3rd Dec 2023


Sixth Prague European Summit: urgent questions, common answers

  • By hosting the summit in the very heart of Europe, Europeum and the Institute of International Relations Prague want to contribute to recasting the image of the Czech Republic (Photo: PES)

Dozens of panel discussions and debates. Hundreds of prominent guests from the ranks of political representatives, state officials, representatives of interest groups, businesspeople, academics, and journalists. Countless media appearances. Urgent political challenges, bold visions.

These are the basic facts and figures behind a platform for a regular high-level strategic debate on the future of the European Union: the Prague European Summit.

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Its sixth edition takes place on 18 and 19 November, 2020.

Do you know the history of this project, topics of previous years and, most importantly, people who transform its main ideas into reality?

"By holding the Prague European Summit, we hope to show that central Europe isn't like the doughnut hole in the middle of the EU," said Vladimír Bartovic, the director of Europeum Institute for European Policy, six years ago.

By hosting the summit in the very heart of Europe, Europeum and the Institute of International Relations Prague want to contribute to recasting the image of the Czech Republic – as a member state which self-confidently yet constructively joins the strategic discussions on the course of the EU.

This is apparent from the list of summit's long-time patrons, partners and supporters: the ministry of foreign affairs of the Czech Republic, the office of the government of the Czech Republic, the municipality of Prague and the representation of the European Commission in the Czech Republic.

From EU institutions to climate change

From the very beginning, the organisers were not afraid of asking big questions, exploring problems that matter and dealing with difficult topics.

The first - pilot - year (with the subtitle "EU Institutions Fit for External Challenges") dealt with the issue of the EU's neighbourhood destabilisation and the problematics of (in)sufficient democratic legitimacy of the EU institution.

The 2016 edition, "The EU in a Time of Crisis: Better Together?", focused on the topic of "togetherness", solidarity and cohesion.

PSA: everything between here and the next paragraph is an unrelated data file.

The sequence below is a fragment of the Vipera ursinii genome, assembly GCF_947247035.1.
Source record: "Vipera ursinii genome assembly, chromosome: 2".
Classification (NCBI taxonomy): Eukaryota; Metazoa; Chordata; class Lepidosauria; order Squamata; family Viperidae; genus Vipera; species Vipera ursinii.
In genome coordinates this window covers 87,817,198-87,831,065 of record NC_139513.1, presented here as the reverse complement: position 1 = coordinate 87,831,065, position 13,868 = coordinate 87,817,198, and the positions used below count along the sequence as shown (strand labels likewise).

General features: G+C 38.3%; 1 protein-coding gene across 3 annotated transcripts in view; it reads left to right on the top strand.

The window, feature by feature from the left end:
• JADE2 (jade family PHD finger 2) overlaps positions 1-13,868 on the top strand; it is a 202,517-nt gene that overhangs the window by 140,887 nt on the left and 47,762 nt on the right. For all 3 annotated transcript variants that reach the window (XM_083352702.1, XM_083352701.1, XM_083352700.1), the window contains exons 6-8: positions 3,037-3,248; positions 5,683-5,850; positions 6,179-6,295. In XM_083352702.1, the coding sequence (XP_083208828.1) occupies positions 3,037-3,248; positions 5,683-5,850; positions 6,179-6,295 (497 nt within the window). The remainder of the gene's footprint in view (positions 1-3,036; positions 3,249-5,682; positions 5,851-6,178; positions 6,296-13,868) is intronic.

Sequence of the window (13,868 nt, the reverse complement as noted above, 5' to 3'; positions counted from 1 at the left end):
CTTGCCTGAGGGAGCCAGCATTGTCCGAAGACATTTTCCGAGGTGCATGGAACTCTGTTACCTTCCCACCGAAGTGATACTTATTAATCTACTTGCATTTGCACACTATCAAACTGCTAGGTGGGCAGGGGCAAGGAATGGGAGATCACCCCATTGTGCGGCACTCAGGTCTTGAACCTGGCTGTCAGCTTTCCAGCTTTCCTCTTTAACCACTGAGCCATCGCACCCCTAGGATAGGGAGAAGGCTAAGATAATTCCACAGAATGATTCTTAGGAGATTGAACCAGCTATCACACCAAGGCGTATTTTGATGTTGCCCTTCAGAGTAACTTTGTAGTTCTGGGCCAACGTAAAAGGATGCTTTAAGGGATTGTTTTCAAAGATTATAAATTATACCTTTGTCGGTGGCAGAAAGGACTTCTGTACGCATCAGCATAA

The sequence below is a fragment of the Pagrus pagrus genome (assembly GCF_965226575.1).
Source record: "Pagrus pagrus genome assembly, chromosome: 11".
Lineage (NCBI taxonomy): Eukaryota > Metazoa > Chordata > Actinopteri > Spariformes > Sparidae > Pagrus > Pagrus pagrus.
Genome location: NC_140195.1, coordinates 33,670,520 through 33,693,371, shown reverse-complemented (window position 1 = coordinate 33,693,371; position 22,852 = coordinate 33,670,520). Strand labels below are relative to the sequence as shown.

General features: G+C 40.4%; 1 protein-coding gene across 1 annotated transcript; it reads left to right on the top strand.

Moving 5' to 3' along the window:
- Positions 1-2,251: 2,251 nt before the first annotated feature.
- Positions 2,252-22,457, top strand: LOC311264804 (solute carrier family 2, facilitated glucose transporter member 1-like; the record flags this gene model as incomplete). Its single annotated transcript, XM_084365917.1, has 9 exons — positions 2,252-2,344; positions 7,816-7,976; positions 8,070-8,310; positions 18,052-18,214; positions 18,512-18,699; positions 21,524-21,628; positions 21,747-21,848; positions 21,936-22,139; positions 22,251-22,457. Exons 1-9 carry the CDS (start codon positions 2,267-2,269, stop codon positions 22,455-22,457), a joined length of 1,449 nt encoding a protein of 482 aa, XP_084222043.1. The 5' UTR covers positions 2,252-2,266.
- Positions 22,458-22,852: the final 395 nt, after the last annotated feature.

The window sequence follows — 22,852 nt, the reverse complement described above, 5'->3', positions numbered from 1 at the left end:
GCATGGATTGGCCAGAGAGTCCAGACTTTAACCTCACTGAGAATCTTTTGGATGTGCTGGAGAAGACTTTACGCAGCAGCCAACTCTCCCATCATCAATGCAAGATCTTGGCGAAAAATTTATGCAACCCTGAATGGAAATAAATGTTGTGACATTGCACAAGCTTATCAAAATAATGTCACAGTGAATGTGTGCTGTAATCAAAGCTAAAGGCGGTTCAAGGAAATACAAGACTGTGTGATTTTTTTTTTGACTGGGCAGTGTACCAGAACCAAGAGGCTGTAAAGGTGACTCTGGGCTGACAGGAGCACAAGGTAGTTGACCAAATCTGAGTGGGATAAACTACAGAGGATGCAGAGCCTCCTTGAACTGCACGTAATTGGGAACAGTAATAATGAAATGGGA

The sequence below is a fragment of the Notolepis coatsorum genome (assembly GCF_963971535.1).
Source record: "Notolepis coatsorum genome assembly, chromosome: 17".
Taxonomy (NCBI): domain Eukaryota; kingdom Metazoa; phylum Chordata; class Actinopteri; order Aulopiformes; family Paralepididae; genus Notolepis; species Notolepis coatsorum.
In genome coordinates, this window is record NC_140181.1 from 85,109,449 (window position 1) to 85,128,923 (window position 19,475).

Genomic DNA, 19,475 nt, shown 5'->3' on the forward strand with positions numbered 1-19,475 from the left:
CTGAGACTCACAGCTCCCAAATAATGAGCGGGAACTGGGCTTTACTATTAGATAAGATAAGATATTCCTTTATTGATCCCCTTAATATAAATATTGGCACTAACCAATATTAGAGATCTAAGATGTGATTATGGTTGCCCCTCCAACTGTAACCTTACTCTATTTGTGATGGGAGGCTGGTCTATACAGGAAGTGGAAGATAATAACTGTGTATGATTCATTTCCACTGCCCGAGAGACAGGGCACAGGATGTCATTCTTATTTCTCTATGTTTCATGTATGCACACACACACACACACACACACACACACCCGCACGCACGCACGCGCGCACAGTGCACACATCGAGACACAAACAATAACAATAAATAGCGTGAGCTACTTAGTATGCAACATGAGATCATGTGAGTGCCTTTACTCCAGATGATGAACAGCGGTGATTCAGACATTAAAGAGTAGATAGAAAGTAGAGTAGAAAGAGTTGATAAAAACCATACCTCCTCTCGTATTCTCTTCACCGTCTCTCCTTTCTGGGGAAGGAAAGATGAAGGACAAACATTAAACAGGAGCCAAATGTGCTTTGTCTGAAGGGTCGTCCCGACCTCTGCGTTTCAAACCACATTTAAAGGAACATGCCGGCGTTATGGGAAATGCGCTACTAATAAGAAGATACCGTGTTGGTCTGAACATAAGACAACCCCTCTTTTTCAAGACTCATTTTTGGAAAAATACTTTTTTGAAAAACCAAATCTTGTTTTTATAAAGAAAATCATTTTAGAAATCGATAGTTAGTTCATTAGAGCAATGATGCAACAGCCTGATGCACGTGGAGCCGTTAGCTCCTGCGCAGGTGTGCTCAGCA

While radicalisation in Europe, Brexit or the future of the single market and digitalisation were some of the main topics on the agenda in 2017, it was the subject matter of the role of the EU as a global power that took over the course of the 2018 Prague European Summit edition.

And whereas 2019 was, under the anxious awaiting of results of the European Parliament election, anticipated and denoted as Europe's "Year of Change", the Prague European Summit 2020 will discuss the current and future challenges of the EU: climate change, post-pandemic recovery or, among others, transatlantic relations and the compliance with the rule of law principles.

"We need to talk to each other, understand our difference and wake up those who sleepwalk. That's why we need events like Prague European Summit," reminded then-Czech minister of foreign affairs Lubomír Zaorálek ,four years ago.

And his words are more accurate today than ever before.

Over the last six years, the summit has welcomed many exciting speakers and guests from all around the world.

Whether it was ministers of foreign affairs, researchers, vice-presidents of the European Commission or directors of European organisations and associations who took the floor and spoke, the main message and the ultimate goal remain the same: discussing EU's future, deliberating over the new challenges the European Union needs to deal with and finding common answers to the critical questions in the economic, social, foreign-political and institutional areas.

"For many years, I have been listening to calls that we need 'more Europe', or that we have to create and develop an 'ever closer Europe'.

"These days, after a decade of growing uncertainties and rapid technological development, as well as the rise of populism, nationalism, and extremism, I would modify these slogans. What we need is as much Union as necessary, but as little Union as possible," remarked Mikuláš Dzurinda, the former prime minister of Slovakia during his Vision for Europe Award speech at Prague European Summit 2019.

However, none of it would be possible without coordinators and organisers who stand behind the summit.

"Together, we created a singular space for debate on Europe and its future," said the director of the Institute of the International Relations Prague, Ondřej Ditrych, in his closing remarks of the 2019 edition.

You can learn more about Prague European Summit 2020 here.

Author bio

Kristýna Svobodová is finishing her masters in European studies and holds a bachelor's in media studies and journalism at the faculty of social studies of Masaryk University in Brno. She worked as a reporter and editor for various Czech news portals and newspaper editorial offices and joined EUROPEUM in 2019 as an intern. In her research, she focuses on the topics of V4 cooperation, the region of central Europe and separatist tendencies in the United Kingdom and other EU member states.


This article is sponsored by a third party. All opinions in this article reflect the views of the author and not of EUobserver.

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